Alberti was the son of a corn miller. Due to the distance between his parental house and the school, he could hardly visit the latter. It also appears as if his parents have at first neglected the education of their child. Luckily the miller's apprentice, Jan Mulder, found some pleasure in teaching the boy to read. The pupil made good progress, and soon the teacher took his student with him to the church. To his amazement, he noticed that the boy kept his eye steady on the pulpit. When after his return home, his mother asked him if he had remembered anything that was said, he stood upon a wooden crate in the living room, read the text of the preach, and declamated parts of it with such simplicity that his mother had tears in her eyes. From this moment on, the parents had the hope that their child could aim for something higher than the work of his parents. And he didn't disappoint them: after having outclassed his fellow students at the Latin school, he was sent to the University of Franeker in 1718, where he was immersed in Antiquity by Lambertus Bos and Campegius Vitringa. The latter also gave him a thorough knowledge of theology, so that, when he had finished his studies in Franeker after six years, he was known as someone of excellent capacities, promising a lot for science and homeland.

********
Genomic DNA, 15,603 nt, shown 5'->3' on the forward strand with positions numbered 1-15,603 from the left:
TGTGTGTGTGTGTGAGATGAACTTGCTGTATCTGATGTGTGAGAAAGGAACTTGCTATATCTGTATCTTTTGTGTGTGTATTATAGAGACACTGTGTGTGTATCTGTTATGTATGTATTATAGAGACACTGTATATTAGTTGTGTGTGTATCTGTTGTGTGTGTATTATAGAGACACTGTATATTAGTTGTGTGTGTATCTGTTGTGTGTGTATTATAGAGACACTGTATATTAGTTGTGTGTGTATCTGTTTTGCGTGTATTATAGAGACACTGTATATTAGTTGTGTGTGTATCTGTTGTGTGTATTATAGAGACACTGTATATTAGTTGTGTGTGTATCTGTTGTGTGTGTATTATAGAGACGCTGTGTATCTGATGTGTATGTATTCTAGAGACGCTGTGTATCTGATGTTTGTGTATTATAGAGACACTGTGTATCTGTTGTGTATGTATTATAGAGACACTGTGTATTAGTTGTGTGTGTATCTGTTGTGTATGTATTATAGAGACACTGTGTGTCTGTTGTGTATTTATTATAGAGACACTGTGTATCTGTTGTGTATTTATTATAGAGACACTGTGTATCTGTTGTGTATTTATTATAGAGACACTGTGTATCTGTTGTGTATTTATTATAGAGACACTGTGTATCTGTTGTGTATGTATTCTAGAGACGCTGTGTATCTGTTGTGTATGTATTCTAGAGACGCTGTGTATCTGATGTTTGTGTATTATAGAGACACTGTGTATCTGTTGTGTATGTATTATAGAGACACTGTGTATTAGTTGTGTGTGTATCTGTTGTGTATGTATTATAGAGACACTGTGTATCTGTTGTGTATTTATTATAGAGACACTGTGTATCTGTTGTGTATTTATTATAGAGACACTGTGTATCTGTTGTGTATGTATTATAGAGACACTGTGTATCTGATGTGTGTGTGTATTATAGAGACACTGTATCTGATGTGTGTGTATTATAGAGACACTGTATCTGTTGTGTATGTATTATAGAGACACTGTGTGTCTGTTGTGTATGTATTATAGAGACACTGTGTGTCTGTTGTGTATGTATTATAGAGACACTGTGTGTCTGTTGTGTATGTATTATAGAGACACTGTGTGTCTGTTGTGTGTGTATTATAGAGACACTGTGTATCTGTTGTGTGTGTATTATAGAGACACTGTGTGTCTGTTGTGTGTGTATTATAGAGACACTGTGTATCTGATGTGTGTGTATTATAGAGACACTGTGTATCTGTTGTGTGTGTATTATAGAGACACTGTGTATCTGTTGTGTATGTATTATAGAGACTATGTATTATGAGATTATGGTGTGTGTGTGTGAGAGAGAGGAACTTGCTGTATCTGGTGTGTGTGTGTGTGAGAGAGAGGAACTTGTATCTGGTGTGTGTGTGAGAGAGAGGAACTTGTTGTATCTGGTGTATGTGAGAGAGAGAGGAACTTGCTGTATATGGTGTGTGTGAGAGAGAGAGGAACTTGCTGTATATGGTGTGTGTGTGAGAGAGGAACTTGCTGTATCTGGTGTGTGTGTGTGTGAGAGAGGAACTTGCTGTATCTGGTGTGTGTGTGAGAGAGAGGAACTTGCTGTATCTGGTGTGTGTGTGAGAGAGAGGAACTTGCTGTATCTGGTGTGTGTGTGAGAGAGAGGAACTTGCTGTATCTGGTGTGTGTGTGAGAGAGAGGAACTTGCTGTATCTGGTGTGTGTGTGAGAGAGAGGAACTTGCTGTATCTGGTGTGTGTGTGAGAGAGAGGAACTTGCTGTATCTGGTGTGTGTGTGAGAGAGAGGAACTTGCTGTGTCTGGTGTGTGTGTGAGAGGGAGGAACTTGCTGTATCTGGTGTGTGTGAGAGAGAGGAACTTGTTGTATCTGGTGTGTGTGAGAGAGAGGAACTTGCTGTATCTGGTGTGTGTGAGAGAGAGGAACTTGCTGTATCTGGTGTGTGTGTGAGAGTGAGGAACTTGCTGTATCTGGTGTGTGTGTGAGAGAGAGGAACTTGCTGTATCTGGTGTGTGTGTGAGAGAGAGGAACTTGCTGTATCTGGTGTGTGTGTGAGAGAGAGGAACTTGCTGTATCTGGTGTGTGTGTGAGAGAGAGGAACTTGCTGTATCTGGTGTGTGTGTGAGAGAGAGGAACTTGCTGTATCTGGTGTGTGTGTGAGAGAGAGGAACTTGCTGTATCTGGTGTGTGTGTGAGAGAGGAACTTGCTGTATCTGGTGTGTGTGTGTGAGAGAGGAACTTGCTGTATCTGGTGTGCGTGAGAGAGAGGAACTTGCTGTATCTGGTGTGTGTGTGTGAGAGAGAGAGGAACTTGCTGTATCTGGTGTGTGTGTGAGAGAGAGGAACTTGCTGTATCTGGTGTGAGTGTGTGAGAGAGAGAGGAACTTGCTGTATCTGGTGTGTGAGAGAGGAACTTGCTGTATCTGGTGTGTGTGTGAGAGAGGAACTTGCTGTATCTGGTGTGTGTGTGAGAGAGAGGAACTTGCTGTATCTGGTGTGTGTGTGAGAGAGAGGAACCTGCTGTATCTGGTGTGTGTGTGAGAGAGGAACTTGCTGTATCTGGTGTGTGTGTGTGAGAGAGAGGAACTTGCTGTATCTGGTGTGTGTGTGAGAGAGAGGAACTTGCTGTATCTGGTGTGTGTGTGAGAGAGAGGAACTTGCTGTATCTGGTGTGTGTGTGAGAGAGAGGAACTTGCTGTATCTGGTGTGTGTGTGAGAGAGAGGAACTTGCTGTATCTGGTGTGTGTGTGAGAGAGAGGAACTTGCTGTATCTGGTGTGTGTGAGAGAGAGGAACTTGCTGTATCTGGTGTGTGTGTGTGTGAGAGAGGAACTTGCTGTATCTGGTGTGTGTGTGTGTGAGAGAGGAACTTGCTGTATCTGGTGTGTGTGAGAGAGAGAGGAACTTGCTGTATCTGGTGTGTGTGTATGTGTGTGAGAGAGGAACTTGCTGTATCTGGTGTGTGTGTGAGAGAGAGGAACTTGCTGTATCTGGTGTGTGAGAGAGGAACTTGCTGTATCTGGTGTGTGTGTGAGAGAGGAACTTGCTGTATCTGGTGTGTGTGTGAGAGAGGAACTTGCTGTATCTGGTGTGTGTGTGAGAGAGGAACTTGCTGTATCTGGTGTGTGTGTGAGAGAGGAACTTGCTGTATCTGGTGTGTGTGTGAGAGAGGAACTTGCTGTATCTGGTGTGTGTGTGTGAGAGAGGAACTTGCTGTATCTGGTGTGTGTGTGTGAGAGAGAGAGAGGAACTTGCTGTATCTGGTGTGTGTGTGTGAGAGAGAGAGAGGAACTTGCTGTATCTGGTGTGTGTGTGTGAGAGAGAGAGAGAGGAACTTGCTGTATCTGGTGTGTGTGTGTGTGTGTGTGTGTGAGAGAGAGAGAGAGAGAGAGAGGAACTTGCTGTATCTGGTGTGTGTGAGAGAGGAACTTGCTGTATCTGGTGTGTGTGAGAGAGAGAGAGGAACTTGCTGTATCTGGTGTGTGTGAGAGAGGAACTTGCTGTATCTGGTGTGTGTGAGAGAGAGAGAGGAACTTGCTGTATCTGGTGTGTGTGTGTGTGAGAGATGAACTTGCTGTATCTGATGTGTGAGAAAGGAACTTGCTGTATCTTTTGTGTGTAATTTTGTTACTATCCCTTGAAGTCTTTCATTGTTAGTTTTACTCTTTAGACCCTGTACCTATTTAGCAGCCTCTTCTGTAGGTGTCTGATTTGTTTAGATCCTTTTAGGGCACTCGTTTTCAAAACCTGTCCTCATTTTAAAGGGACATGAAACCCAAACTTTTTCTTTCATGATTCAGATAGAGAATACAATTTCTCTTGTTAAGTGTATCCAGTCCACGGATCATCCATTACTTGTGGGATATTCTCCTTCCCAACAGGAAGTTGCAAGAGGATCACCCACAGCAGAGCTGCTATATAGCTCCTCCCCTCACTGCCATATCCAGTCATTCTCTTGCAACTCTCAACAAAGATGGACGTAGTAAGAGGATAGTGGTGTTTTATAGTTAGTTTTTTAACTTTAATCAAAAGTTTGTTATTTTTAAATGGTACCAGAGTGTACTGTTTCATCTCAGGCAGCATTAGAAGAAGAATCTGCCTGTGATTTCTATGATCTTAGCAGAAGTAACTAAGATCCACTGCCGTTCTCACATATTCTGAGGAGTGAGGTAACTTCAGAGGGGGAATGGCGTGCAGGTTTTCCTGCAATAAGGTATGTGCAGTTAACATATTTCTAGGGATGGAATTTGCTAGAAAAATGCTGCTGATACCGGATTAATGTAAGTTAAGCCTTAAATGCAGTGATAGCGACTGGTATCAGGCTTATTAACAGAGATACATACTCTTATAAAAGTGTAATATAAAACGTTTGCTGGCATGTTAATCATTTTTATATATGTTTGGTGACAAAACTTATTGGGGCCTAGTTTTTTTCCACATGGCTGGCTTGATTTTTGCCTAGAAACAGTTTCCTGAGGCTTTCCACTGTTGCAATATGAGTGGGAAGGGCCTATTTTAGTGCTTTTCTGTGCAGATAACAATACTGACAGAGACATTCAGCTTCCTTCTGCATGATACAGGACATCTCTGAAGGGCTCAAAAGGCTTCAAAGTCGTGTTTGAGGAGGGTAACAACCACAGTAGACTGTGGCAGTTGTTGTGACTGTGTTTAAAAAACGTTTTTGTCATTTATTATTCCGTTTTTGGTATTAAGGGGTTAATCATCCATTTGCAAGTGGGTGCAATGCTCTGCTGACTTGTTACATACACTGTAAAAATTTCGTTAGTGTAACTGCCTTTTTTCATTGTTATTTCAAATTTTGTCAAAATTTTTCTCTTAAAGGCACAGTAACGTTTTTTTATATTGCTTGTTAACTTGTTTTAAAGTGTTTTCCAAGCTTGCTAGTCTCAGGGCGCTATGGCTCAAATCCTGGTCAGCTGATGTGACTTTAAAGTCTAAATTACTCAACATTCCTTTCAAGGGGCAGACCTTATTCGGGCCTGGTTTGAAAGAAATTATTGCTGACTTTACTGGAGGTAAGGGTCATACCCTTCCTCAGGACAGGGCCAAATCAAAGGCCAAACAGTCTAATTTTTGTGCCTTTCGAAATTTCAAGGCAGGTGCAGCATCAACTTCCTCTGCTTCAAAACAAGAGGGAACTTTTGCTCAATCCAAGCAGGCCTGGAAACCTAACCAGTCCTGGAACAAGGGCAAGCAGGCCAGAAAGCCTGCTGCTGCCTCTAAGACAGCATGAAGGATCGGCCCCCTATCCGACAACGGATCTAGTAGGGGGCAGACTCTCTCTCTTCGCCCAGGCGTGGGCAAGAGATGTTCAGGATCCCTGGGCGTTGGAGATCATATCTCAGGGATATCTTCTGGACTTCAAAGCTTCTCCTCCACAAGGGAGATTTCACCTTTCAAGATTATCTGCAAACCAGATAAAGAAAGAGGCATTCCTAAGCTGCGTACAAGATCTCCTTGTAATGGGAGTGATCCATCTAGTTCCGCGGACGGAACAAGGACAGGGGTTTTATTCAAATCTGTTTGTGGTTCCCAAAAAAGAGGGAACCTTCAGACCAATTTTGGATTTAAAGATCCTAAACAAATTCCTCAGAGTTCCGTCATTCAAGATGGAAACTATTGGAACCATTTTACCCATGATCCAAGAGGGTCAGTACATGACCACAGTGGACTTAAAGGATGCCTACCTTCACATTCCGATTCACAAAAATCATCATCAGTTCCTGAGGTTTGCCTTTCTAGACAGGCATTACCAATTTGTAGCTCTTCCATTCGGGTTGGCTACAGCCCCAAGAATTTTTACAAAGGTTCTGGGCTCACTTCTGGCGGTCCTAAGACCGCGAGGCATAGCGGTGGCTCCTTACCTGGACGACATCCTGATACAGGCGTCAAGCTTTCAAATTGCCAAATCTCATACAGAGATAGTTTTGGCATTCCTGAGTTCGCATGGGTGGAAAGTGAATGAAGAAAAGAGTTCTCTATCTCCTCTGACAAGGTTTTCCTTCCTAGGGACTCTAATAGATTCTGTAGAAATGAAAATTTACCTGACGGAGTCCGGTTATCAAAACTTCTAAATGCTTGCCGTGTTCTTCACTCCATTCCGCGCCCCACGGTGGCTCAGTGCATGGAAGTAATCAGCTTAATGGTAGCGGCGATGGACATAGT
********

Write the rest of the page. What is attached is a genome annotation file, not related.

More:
On 26 January 1721, he was confirmed as minister in Hoogwoud; here, following the examples of Elsner, Raphelius, his teacher Bos and some other theologians, he collected from heathen texts passages and sayings that were similar to those used in the Greek language New Testament to defend the style of the Evangelists and Apostles against those who considered their style as poor and full of Hebrew sayings. The results of this careful research were published by Alberti in 1725 in his Letterkundige Aanteekeningen op de gewijde Schriften des Nieuwen Verbonds. This work didn't have a running explanation, but highlights some aspects of the holy books, when compared with other Greek writers, explaining where needed the language used in the Old Testament and indicating the best reading according to Alberti, without ignoring the explanations of other theologians. Although it was lauded by many, the notes were mocked in the Acta Eruditorum, a critical journal published in Latin in Leipzig, and the young scientist was accused of plagiarism. Alberti replied to this in 1727 with a new publication, Kritische Proeve (Critical Essay), where he justified his earlier work extensively in the preamble, and where he showed an extraordinary knowledge with Greek dictionaries and grammars. This thorough knowledge, developed in a work of only some 100 pages, showed the independent writer to be a staunch defender of the Biblical truth, and silenced his enemies. Shortly thereafter he made a Proeve van Kritische aanmerkingen nopens Hesychius, followed by numerous literary remarks to enlighten some passages in the New Testament of Philo Judaeus: these two works are not published separately but presented in foreign journals.